• Tonight the patient has a barking cough, biphasic stridor (insp > exp), intercostal retractions, and tachypnea. ==

What is the diagnosis?Edit

  • Croup - laryngotracheobronchitis ==
  • How do you treat a mild case? ==
  • humidified oxygen/ cold air ==
  • If patient has stridor at rest or in resp distress? ==
  • Racemic epinephrine - dec. edema (careful with LV obstruction) and ==
  • dexamethasone .3 mg/kg PO (10mg/ml IV sol) ==
  • heliox - less dense than N2 to decrease airway resistance, but need 60-80% conc helium, so can’t have 40% O2 requirement ==
  • Resting stridor, inc. PCO2, dec. PO2, AMS, cyanosis, < 1y --> resp. failure ==
  • Consider elective intubation if: ==
  • = 2 catech nebs in 1 hr + getting worse ===
  • = hourly nebs beyond 2nd hr ===
  • = AMS assoc. with resp distress ===
  • = worsening despite tx ===
  • = severe croup + neonatal lung disease ===
  • = mod. to severe croup requiring transfer ===
  • *use tube .5-1mm smaller to avoid subglottic stenosis ==

Case #3Edit

  • On scene you find a 3 year old male in play room with difficulty breathing in arms of frightened mother. ==
  • “I was on the other side of the room with my back turned and I heard him suddenly wheezing.” ==
  • The child is now standing next to you. You hear stridor. The child has shallow breathing with strong coughs occasionally, but is moving air. Child can whisper responses to your questions. ==
  • What do you want to do? ==
  • Encourage to cough and visualize oropharynx to see if you can remove FB. ==
  • You are unable to visualize any FB and the child begins to have severe difficulty breathing, moving less air, but still maintaining airway. What do you want to do prior to transport? ==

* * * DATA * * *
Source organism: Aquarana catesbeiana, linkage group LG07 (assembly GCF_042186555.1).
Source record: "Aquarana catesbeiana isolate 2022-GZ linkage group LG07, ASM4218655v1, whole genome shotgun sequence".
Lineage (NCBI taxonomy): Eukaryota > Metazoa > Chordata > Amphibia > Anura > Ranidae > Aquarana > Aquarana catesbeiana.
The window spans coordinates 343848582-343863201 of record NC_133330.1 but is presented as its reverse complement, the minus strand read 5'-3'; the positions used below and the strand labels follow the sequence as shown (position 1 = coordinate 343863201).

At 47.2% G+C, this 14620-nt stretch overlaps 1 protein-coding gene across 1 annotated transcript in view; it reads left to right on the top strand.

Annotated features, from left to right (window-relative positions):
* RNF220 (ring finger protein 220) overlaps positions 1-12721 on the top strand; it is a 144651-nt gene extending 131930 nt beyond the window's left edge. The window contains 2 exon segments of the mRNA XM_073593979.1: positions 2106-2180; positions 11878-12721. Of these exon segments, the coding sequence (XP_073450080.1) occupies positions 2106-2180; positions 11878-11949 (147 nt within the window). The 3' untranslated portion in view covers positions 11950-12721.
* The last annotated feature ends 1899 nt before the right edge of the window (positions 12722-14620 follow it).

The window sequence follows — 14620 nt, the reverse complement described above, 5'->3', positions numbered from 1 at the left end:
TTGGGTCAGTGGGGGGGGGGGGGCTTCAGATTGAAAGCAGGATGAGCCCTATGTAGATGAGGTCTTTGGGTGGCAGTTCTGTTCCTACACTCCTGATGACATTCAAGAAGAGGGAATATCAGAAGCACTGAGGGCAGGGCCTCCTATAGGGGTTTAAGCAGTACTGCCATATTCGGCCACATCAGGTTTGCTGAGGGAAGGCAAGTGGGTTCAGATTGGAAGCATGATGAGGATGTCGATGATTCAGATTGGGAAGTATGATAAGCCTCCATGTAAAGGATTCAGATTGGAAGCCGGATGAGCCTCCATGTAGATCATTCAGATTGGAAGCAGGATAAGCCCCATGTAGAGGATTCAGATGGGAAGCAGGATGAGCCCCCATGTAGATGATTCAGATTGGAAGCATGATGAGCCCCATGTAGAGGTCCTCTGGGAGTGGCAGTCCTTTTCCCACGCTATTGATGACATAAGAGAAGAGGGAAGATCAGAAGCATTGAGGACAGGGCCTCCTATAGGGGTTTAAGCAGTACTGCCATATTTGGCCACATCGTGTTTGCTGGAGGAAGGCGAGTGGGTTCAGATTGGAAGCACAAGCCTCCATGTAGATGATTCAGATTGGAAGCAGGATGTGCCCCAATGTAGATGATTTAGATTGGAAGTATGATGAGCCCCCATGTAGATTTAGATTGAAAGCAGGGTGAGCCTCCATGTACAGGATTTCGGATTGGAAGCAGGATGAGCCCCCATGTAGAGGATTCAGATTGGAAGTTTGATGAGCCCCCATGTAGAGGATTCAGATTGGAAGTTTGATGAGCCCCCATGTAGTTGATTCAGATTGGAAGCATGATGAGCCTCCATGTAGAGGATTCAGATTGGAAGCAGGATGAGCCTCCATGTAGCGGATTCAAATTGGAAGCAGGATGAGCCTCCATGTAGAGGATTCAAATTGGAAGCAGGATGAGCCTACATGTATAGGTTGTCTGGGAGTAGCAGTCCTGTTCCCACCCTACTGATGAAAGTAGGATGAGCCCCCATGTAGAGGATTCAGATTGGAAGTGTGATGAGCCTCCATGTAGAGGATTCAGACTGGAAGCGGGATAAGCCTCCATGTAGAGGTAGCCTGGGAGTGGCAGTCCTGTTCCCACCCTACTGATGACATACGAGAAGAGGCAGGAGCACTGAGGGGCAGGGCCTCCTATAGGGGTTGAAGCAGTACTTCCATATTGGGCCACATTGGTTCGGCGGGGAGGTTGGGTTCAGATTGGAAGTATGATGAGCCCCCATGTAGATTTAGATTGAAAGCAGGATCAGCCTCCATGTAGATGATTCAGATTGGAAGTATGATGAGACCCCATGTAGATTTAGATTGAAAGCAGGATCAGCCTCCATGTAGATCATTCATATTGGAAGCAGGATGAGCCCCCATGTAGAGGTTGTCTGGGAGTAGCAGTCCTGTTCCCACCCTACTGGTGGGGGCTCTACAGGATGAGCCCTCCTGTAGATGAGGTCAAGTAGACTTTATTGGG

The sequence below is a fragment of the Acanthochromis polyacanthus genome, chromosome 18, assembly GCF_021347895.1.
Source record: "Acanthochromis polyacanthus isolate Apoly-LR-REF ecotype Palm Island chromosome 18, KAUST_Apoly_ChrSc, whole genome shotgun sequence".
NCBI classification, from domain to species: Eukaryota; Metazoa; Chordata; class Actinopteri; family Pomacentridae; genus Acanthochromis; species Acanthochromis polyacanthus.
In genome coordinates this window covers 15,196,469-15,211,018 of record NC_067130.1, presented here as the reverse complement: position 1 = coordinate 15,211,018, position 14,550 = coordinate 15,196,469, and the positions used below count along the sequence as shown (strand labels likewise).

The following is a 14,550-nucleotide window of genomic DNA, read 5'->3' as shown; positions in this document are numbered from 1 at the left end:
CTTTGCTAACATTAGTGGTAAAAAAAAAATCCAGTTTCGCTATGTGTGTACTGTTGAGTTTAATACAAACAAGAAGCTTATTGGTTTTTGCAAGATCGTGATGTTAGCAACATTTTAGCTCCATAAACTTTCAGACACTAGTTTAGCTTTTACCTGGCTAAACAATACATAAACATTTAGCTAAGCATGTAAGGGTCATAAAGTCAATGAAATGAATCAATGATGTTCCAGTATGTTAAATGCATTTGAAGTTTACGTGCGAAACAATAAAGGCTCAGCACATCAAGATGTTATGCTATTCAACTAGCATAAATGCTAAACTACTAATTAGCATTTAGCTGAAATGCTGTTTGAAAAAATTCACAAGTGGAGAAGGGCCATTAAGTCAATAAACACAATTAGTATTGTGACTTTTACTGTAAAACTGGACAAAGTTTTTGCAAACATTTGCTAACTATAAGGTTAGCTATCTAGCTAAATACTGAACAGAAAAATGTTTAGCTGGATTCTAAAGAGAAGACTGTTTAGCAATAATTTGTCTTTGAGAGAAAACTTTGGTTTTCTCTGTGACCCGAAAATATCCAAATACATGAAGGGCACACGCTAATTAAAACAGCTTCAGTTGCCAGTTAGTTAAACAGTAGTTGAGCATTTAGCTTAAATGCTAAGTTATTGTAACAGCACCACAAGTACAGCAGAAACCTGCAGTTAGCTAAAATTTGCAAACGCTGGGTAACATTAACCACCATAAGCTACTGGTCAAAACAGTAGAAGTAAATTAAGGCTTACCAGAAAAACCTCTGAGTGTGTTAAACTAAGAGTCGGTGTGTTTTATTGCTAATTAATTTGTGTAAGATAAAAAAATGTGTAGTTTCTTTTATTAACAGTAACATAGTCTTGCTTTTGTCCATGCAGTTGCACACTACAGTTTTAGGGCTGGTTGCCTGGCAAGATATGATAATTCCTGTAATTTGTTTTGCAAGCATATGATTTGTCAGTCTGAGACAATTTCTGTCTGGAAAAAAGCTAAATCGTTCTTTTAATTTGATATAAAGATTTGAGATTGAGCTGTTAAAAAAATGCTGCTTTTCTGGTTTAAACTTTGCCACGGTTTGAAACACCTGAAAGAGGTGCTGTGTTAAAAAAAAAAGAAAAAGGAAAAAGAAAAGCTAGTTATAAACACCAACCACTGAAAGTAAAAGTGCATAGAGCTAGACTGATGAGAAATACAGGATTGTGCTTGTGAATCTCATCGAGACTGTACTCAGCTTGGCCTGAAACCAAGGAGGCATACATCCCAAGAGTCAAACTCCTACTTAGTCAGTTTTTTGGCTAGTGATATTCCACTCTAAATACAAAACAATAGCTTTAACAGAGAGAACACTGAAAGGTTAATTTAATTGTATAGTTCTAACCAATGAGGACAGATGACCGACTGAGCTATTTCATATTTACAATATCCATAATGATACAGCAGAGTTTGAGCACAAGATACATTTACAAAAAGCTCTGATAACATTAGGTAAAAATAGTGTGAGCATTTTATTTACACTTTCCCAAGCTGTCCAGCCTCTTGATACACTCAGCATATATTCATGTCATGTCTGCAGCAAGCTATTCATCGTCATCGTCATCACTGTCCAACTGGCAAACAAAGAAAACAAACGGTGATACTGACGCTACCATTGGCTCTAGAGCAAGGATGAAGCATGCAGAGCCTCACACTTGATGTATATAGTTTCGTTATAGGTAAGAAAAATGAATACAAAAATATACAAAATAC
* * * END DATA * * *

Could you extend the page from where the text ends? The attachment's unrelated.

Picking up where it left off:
• Laryngoscope and Intubate ==


  • Before you get a chance to directly visualize the airway, the child loses his airway (cannot move air, cough, vocalize), but is still conscious. What do you want to do? ==
  • Heimlich maneuver until obstruction relieved or unconscious ==
  • And if this was an infant? ==
  • 5 back blows/ 5 chest thrusts w/ head down until obstruction relieved or unconscious ==
  • = to avoid injury to abdominal organs ===
  • The child becomes unconscious. What do you want to do? ==
  • Attempt ventilation ==
  • if no airway management equipment - back blows/chest thrusts vs abd. thrusts ==
  • between each cycle - visualize and remove visible FB *no blind sweeps - ventilate ==
  • If you have airway management equipment - direct laryngoscopy, visualization, suction, removal of FB with McGill forceps, intubation if needed ==

Foreign Body AspirationEdit

  • 1-3 yo peak - 90% < 4 yo ==
  • toys & food ==
  • = cylindrical or small, smooth, and round ===
  • = peanuts, sunflower seeds, raisins, hot dogs, small sausages ===
  • unilateral wheezing on auscultation if distal ==

Other Ped. Airway EmergenciesEdit

  • Bacterial Tracheitis ==
  • Retropharyngeal Abscess ==
  • Peritonsillar Abscess ==
  • etc. ==